Montezuma’s Revenge

Everybody knows that the Amerindians were devastated by new infectious diseases after Columbus discovered America and made it stick.   Smallpox, falciparum malaria, yellow fever,  bubonic plague, cholera,  measles, whooping cough, etc : by some estimates,  the Amerindian population dropped by about 90%,  worse than the Black Plague, which only killed off half of Europe.   Naturally, you wonder what ailments the Americas exported to the rest of the world.

We know of two for sure.  First,  syphilis:  the first known epidemic was in 1495, in  Naples, during a French invasion.  By 1520 it had reached Africa and China.

From the timing of the first epidemic, and the apparent newness of the disease, many have suspected that it was an import from the New World.  Some, like Bartolome de las Casas,  had direct knowledge: Las Casas was in Seville in 1493, his father and uncle sailed with Columbus on the second voyage, and he himself traveled to the New World in 1502, where he spent most of the rest of his life working with the Amerindians.  Ruiz Diaz de Isla, a Spanish physician,  reported treating some of Columbus’s crew for syphilis, and that he had observed its rapid spread in Barcelona.

I have seen someone object to this scenario, on the grounds that the two years after Columbus’s return surely couldn’t have been long enough to generate a major outbreak.   I think maybe that guy doesn’t get out much. It has always looked plausible,  considering paleopathological evidence (bone changes) and the timing of the first epidemic. Recent analysis shows that some American strains of pinta (a treponemal skin disease) are  genetically closest to the venereal strains.   I’d say the Colombian theory is pretty well established, at this point.

Interestingly, before the genetic evidence, this was one of the longest-running disputes among historians. As far as I can tell,  part of the problem was (and is) that many in the social sciences routinely apply Ockham’s razor in reverse.  Simple explanations are bad, even when they fit all the facts.    You see this in medicine, too.

The story of tungiasis, chigger flea infestation, is simpler and clearer.  Female chigger fleas burrow into the skin (often the big toe)  and start releasing eggs, which can lead to infection,  sometimes even to gangrene.  It looks as if they originated in the West Indies, and were inadvertently spread to the mainland by the Spanish.   Tungiasis hit the crew of the Santa Maria.  Much later, the chigger flea was introduced to Africa,  carried in ballast by a ship from Brazil:  the Thomas Mitchell, in 1873. It spread all through tropical Africa, and  made it to India and Pakistan in 1899.  It causes quite a bit of trouble even today, particularly in poor areas – specifically, people without shoes.

There are two other diseases that are suspected of originating in the Americas.  The first is typhus, gaol fever, caused by a Rickettsial organism and usually spread by lice.  Sometimes it recurs after many years, in a mild form called Brill’s disease, rather like chickenpox and  shingles.  This means that typhus  is always waiting in the wings:  if the world gets sufficiently messed up, it will reappear.

Typhus shows up most often in war, usually in cool countries.   There is a claim that there was a clear epidemic in Granada in 1489, which would definitely predate Columbus, but descriptions of disease symptoms by premodern physicians are amazingly unreliable.  The first really reliable description seems to have been by Fracastoro, in 1546 (according to Hans Zinsser in Rats, Lice, and History).  The key hint is the existence of a very closely related organism in American flying squirrels.

Thinking about it, I have the impression that the legions of the Roman Republic didn’t have high casualties due to infectious disease, while that was the dominant cause of death in more recent European armies, up until the 20tth century.  If smallpox, measles, syphilis, bubonic plague, perhaps typhus, simply hadn’t arrived yet, this makes sense.   Falciparum malaria wasn’t much of a factor in northern Italy until Imperial times…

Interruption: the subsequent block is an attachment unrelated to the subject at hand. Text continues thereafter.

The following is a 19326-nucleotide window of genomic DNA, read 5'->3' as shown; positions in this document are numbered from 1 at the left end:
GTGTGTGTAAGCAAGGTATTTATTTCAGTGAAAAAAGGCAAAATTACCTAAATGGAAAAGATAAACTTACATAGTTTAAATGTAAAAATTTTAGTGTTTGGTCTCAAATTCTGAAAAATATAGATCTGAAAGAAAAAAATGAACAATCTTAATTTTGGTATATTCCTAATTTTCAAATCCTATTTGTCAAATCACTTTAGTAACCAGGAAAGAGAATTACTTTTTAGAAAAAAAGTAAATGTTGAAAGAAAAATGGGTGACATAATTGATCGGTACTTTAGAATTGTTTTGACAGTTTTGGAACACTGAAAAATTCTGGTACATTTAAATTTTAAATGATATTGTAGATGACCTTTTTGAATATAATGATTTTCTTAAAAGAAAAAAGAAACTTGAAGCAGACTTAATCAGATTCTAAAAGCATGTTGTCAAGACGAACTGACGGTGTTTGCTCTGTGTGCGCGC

The second possibly American disease is rheumatoid arthritis.   We don’t even know that it has an infectious cause – but we do know that it causes characteristic skeletal changes, and that no clear-cut pre-Columbian rheumatoid skeletons are known from the Old World, while a number have been found in the lower South.  To me, this makes some infectious cause seem likely: it would very much be worth following this up with the latest molecular genetic methods.

American crops like maize and potatoes more than canceled the demographic impact of syphilis and typhus.  But although the Old World produced more dangerous pathogens than the Americas, due to size, longer time depth of agriculture, and more domesticated animals, luck played a role, too. Something as virulent as smallpox or falciparum malaria could have existed in the Americas, and if it had,  Europe would have been devastated.

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27 Responses to Montezuma’s Revenge

  1. dearieme says:

    “Columbus discovered America and made it stick.” Do you mean “sick”?

    Some historians of the Dark Ages seem to feel that one reason for the collapse of Romano-British civilisation to the German invaders was a plague that picked selectively on the R-Bs. Is there much known about this hypothesis?

  2. Cubano says:

    The last paragraph answered most of my questions of why was it the reverse in the case of Africa, where the African diseases kept Europeans out for a long time. Of the factors you mentioned, why is the time passed since the adoption of agriculture important? How does it affect the dangerousness of the diseases in a population?

    • Anonymous Coward says:

      Agriculture → higher population densities → makes it easier for pathogens to spread and thrive.

      • billswift says:

        Also agriculture means more contact with livestock which results in more diseases transferred from animals to humans. Malaria and influenza for example started in livestock and spread to humans. Note that most only become really dangerous when they start being transmitted directly between humans, which is why many predicted influenza strains fade out, they don’t make that transition.

      • billswift says:

        I haven’t read anything about where malaria originated, but I understood it was a major problem, even in rural areas, because cattle were a major reservoir for it. (Can’t remember where I read it, it was a long time ago.)

  3. Karl Narveson says: